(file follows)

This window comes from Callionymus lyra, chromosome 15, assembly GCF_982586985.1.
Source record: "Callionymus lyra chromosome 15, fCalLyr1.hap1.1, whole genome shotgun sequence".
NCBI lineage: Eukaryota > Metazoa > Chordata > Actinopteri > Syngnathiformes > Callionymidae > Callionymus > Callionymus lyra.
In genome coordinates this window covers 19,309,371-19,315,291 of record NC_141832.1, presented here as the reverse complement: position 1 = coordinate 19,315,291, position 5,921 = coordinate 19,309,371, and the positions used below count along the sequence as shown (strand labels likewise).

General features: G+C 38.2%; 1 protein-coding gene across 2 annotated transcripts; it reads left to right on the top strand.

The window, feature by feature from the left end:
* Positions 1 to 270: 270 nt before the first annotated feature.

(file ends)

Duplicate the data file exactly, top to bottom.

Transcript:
This window comes from Callionymus lyra, chromosome 15, assembly GCF_982586985.1.
Source record: "Callionymus lyra chromosome 15, fCalLyr1.hap1.1, whole genome shotgun sequence".
NCBI lineage: Eukaryota > Metazoa > Chordata > Actinopteri > Syngnathiformes > Callionymidae > Callionymus > Callionymus lyra.
In genome coordinates this window covers 19,309,371-19,315,291 of record NC_141832.1, presented here as the reverse complement: position 1 = coordinate 19,315,291, position 5,921 = coordinate 19,309,371, and the positions used below count along the sequence as shown (strand labels likewise).

General features: G+C 38.2%; 1 protein-coding gene across 2 annotated transcripts; it reads left to right on the top strand.

The window, feature by feature from the left end:
* Positions 1 to 270: 270 nt before the first annotated feature.